Oklahoma DPS will suspend your Oklahoma driver’s license if you’re convicted of illegally passing a school bus or a church bus. You must act quickly if you have received a notice of driver’s license suspension for this offense. You may have received a ticket in the mail for meeting or overtaking a school bus. The police don’t even have to be present at the time of the alleged violation for you to receive the citation. The school bus driver who observed the alleged violation merely needs to fill out a simple report and submit it to the police within 24 hours of the violation. 47 O.S. § 11-705.D (OSCN 2017).

While paying the $100.00 ticket may be the easiest and quickest thing to do, it also is the equivalent of pleading guilty to the offense. You should instead request a hearing for the ticket. Often the school bus driver is unable to identify the person who allegedly passed the bus. If convicted of passing a school bus or church bus, Oklahoma DPS will suspend your Oklahoma driver’s license for one year and add 4 points to your driving record according to the Oklahoma license points schedule.

If you received a passing a school bus ticket in the mail or notice of license suspension, you should talk to an attorney about having the conviction overturned and appealing the suspension.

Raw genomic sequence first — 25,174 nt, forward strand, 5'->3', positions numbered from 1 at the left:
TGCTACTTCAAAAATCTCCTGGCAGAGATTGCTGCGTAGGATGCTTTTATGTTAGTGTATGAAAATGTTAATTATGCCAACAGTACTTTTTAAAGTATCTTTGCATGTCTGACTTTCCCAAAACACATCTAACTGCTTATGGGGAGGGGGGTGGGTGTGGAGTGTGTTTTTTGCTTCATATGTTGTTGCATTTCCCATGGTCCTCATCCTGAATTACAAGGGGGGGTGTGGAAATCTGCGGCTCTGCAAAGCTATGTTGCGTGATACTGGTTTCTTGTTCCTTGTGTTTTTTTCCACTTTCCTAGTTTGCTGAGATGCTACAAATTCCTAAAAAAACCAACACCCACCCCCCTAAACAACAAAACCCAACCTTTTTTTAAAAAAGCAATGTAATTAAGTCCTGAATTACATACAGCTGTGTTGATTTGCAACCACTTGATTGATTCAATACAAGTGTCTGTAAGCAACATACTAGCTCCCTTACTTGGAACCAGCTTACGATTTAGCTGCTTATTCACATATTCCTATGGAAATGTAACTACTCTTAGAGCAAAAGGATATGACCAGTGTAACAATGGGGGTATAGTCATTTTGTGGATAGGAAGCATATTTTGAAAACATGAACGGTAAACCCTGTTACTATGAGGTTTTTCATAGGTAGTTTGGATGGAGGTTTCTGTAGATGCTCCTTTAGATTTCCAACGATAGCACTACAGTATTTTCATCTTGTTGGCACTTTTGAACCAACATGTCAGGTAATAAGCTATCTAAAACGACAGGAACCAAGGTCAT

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Fast Evictions

September 25th, 2017

In the unfortunate event you have to move forward with an eviction, you will likely want to evict your non-paying or nuisance tenant(s) just as quickly as the law allows. When you have tenants in your properties that aren’t paying or are in violation of their Rental/Lease Contract, acting quickly will minimize the amount of lost rent, vacancy loss, property damage and make ready expenses.

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Victory On Appeal (Again)

September 18th, 2017

I am pleased to announce that I have another recent appellate court victory. This time in an unreported case where, as is often the case, the trial court granted the bank’s motion for summary judgment for foreclosure against the homeowner, but the Oklahoma Court of Appeals reversed and remanded the case, finding that there exists a material issue of disputed fact as to whether HSBC was the holder of the promissory note at the time that it filed its amended petition. The opinion makes it clear that a motion for summary judgment in a foreclosure case must present undisputed facts supported by acceptable evidentiary materials  showing that the bank is a person entitled to enforce the note at the time that the petition is filed. The bank’s evidentiary materials were deficient because it had made inherently contradictory allegations in its pleadings and affidavit in support of its motion for summary judgment. Here is a link to the slip opinion: HSBC vs Williamson.